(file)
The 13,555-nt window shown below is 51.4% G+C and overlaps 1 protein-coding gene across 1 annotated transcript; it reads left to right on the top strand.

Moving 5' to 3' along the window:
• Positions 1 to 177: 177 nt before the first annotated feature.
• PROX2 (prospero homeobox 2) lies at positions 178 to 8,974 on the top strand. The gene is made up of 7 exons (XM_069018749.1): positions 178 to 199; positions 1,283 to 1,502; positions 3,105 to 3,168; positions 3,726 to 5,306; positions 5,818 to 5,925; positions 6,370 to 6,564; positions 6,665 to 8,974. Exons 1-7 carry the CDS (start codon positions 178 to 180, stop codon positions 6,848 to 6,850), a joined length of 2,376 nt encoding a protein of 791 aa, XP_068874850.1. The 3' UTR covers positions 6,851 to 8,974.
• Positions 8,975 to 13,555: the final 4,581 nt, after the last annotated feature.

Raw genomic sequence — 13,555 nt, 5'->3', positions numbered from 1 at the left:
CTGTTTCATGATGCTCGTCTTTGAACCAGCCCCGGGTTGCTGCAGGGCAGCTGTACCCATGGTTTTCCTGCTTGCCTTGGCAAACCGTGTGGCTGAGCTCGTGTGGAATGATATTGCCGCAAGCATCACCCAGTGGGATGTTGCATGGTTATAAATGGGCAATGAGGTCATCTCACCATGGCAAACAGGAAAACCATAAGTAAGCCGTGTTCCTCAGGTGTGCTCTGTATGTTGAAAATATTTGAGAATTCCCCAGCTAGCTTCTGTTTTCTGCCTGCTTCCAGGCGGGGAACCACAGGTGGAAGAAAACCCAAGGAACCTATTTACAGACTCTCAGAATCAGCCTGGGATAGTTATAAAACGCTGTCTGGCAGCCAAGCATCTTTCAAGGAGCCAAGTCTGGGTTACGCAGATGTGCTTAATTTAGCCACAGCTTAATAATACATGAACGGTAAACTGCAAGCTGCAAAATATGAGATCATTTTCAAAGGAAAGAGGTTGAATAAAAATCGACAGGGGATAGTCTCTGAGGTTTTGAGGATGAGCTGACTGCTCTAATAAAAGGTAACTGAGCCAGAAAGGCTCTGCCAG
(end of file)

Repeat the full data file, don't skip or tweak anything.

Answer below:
The 13,555-nt window shown below is 51.4% G+C and overlaps 1 protein-coding gene across 1 annotated transcript; it reads left to right on the top strand.

Moving 5' to 3' along the window:
• Positions 1 to 177: 177 nt before the first annotated feature.
• PROX2 (prospero homeobox 2) lies at positions 178 to 8,974 on the top strand. The gene is made up of 7 exons (XM_069018749.1): positions 178 to 199; positions 1,283 to 1,502; positions 3,105 to 3,168; positions 3,726 to 5,306; positions 5,818 to 5,925; positions 6,370 to 6,564; positions 6,665 to 8,974. Exons 1-7 carry the CDS (start codon positions 178 to 180, stop codon positions 6,848 to 6,850), a joined length of 2,376 nt encoding a protein of 791 aa, XP_068874850.1. The 3' UTR covers positions 6,851 to 8,974.
• Positions 8,975 to 13,555: the final 4,581 nt, after the last annotated feature.

Raw genomic sequence — 13,555 nt, 5'->3', positions numbered from 1 at the left:
CTGTTTCATGATGCTCGTCTTTGAACCAGCCCCGGGTTGCTGCAGGGCAGCTGTACCCATGGTTTTCCTGCTTGCCTTGGCAAACCGTGTGGCTGAGCTCGTGTGGAATGATATTGCCGCAAGCATCACCCAGTGGGATGTTGCATGGTTATAAATGGGCAATGAGGTCATCTCACCATGGCAAACAGGAAAACCATAAGTAAGCCGTGTTCCTCAGGTGTGCTCTGTATGTTGAAAATATTTGAGAATTCCCCAGCTAGCTTCTGTTTTCTGCCTGCTTCCAGGCGGGGAACCACAGGTGGAAGAAAACCCAAGGAACCTATTTACAGACTCTCAGAATCAGCCTGGGATAGTTATAAAACGCTGTCTGGCAGCCAAGCATCTTTCAAGGAGCCAAGTCTGGGTTACGCAGATGTGCTTAATTTAGCCACAGCTTAATAATACATGAACGGTAAACTGCAAGCTGCAAAATATGAGATCATTTTCAAAGGAAAGAGGTTGAATAAAAATCGACAGGGGATAGTCTCTGAGGTTTTGAGGATGAGCTGACTGCTCTAATAAAAGGTAACTGAGCCAGAAAGGCTCTGCCAG